What the Constitution Means to Me
Share on social media
Find More Watercooler Picks
In this filmed version of her award-winning Broadway show, Heidi Schreck revisits her time as a teenager traveling around the country making speeches about the U.S. Constitution at American Legion halls for scholarship money. Now, some 30 years later, she explores how her views on the document have matured over time.
Heidi Schreck may not be a household name, but she should be. In an odd coincidence of timing, director Marielle Heller can also currently be seen in the role of Alma in The Queen’s Gambit over on Netflix.
In light of the recent Supreme Court confirmation battle, this play is more relevant than ever. And now that Prime Video has released a filmed version, more people will have a chance to see this important and deeply moving work, eloquently performed by the author herself.
When it comes to Constitutional law, Schreck clearly knows her stuff. Not only can she still recite amendments verbatim and expound on their history, she goes deeper into the minutia of life-changing court decisions based on them. Notably, it puts a spotlight on how many of those decisions hinged on the interpretation of certain amendments by a handful of judges. You know, just in case you need a reminder of what’s at stake in the fight over a lifetime appointment to the Supreme Court.
Don’t let the fact that this is a work meant for the stage, or that the description makes it sound like a dressed-up civics lesson, deter you from giving this outstanding show a chance. The message transcends the medium, and it’s anything but dry (though you’ll definitely come away having learned something). No simple synopsis could capture the raw emotion Schreck puts into her performance. She’ll make you laugh one minute, move you to tears the next, and fill you with righteous anger at a time when we could all use some motivation to keep on fighting the good fight.
In this not-quite-one-woman play, Schreck doesn’t just revisit her youth as a competitive speaker, she recreates it, complete with a backdrop inspired by the American Legion Hall in her home town. Photographs of dozens of veterans, presumably members of the host organization, all old white men, cover the stage walls behind her. They represent the audiences she typically faced, but also serve as a looming reminder that the framers of the Constitution were also members of this exclusive group, and that we’re all now subject to the laws they wrote nearly 250 years ago with only themselves mind.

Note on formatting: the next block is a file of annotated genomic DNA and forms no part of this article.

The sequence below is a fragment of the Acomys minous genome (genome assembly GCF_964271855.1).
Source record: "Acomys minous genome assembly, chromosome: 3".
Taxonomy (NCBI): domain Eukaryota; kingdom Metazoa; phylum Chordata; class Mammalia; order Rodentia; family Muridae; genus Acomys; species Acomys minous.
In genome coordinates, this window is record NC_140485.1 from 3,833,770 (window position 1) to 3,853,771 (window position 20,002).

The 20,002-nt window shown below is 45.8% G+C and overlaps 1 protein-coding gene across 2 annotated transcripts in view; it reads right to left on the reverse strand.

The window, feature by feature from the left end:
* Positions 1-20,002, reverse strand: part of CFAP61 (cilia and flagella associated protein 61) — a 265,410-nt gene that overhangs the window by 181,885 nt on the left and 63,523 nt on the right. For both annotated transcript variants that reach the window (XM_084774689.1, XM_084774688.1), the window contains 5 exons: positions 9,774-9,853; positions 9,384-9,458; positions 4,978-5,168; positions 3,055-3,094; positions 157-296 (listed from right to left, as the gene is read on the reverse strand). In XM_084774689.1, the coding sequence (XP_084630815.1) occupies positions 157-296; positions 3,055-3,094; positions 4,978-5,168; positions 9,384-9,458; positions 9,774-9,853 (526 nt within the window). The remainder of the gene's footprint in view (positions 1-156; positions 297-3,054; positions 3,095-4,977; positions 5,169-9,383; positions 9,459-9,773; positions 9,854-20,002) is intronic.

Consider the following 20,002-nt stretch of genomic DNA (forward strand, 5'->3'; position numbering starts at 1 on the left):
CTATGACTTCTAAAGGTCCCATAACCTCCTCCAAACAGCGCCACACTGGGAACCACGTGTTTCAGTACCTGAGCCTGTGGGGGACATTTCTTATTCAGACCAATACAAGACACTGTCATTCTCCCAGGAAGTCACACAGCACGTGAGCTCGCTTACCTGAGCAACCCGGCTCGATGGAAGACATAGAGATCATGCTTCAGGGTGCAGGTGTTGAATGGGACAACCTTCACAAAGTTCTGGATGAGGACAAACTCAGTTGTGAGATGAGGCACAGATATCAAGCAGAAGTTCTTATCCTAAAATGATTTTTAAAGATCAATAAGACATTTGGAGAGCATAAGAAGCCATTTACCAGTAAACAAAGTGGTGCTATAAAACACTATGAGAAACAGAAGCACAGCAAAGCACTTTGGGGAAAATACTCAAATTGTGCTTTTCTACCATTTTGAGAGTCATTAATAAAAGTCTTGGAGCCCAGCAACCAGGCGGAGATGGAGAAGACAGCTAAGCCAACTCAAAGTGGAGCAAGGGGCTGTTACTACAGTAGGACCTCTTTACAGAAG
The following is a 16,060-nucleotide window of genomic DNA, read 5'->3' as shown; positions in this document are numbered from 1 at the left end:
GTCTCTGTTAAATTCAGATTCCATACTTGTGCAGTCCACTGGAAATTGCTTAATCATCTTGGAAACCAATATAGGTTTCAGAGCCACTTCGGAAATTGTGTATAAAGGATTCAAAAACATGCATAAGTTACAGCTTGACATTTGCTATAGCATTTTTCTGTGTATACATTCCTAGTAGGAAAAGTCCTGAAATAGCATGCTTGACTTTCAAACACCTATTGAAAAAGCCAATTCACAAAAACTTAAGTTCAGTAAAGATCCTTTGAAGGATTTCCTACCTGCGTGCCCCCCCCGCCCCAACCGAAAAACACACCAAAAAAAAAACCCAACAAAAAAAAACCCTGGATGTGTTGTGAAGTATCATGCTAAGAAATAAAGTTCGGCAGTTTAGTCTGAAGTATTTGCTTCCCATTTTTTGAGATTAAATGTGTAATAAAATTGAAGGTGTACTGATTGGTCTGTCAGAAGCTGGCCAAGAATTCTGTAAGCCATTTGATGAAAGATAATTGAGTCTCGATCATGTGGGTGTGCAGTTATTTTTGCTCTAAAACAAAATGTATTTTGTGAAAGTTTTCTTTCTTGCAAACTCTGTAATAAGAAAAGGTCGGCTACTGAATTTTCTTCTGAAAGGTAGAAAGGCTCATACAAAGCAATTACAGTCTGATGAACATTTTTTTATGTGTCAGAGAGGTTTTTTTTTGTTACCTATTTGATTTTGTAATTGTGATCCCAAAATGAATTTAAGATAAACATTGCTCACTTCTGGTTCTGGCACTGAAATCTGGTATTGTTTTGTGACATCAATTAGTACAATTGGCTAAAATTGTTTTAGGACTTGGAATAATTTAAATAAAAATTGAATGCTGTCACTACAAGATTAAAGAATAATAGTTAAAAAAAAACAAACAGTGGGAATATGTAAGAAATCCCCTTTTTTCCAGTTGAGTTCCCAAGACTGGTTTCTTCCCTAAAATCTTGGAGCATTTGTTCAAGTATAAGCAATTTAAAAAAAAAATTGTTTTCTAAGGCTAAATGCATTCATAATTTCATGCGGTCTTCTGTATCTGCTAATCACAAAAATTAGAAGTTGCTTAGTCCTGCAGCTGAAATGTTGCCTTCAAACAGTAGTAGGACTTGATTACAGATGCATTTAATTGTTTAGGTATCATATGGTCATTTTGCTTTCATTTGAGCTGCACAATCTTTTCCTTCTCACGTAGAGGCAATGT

In between explaining the rules of the debate and delivering the parts of her speech she remembers, Schreck adds context through asides revealing intimate details of her personal and family history. These asides become more frequent, longer, and more personal as the show continues, until she finally gives up the pretense of the contest altogether and speaks directly from the heart. In case you hadn’t already guessed, Schreck is an unapologetic feminist, so she places special emphasis on the ways in which the Constitution has served and failed women in particular, but also touches on its impact on all citizens who aren’t members of the class it was written to protect.
The play’s closing argument is a literal one. Schreck is joined on stage by high-school student Rosdely Ciprian for a structured debate over whether the Constitution should be kept and amended or abolished and rewritten entirely. Each takes a side and argues their position, then the audience votes on the winner. It’s a testament to democracy that brings everything full circle and reminds us that there is hope for a more inclusive and equitable future, but only if we study and learn from the oversights of the past.
Well-written, heartfelt, and necessary, What the Constitution Means to Me isn’t your typical streaming special. It wasn’t even originally made for the screen. But thanks to Heidi Schreck’s captivating performance and distinctive point of view, it’s a must-see on any platform.
It shouldn’t be too hard to convince your political-minded friends to give this a try, but even those feeling burned out on politics (and who can blame them) might find it engaging and enlightening.
Although the official rating is 16+, parents should be aware that the show features frank discussions of abortion, sex, domestic violence, and mental illness, sprinkled with a generous helping of colorful language throughout.